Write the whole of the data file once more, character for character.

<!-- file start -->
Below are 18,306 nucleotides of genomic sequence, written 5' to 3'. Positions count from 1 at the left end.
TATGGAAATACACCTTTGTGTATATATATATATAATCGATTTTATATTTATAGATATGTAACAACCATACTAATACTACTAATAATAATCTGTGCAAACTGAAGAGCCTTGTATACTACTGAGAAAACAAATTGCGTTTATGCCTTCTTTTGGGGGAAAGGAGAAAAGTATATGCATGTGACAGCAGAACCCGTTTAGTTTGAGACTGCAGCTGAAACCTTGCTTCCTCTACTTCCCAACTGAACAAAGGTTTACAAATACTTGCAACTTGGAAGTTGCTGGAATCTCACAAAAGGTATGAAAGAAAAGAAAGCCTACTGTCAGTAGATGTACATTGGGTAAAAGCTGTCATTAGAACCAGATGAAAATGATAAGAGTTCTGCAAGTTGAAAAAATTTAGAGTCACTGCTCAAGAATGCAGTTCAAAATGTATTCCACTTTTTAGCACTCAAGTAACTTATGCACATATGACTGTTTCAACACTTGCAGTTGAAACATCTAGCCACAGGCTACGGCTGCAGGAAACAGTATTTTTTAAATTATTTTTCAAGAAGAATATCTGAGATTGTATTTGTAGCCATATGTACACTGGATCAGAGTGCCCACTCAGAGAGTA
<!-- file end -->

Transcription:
Below are 18,306 nucleotides of genomic sequence, written 5' to 3'. Positions count from 1 at the left end.
TATGGAAATACACCTTTGTGTATATATATATATAATCGATTTTATATTTATAGATATGTAACAACCATACTAATACTACTAATAATAATCTGTGCAAACTGAAGAGCCTTGTATACTACTGAGAAAACAAATTGCGTTTATGCCTTCTTTTGGGGGAAAGGAGAAAAGTATATGCATGTGACAGCAGAACCCGTTTAGTTTGAGACTGCAGCTGAAACCTTGCTTCCTCTACTTCCCAACTGAACAAAGGTTTACAAATACTTGCAACTTGGAAGTTGCTGGAATCTCACAAAAGGTATGAAAGAAAAGAAAGCCTACTGTCAGTAGATGTACATTGGGTAAAAGCTGTCATTAGAACCAGATGAAAATGATAAGAGTTCTGCAAGTTGAAAAAATTTAGAGTCACTGCTCAAGAATGCAGTTCAAAATGTATTCCACTTTTTAGCACTCAAGTAACTTATGCACATATGACTGTTTCAACACTTGCAGTTGAAACATCTAGCCACAGGCTACGGCTGCAGGAAACAGTATTTTTTAAATTATTTTTCAAGAAGAATATCTGAGATTGTATTTGTAGCCATATGTACACTGGATCAGAGTGCCCACTCAGAGAGTA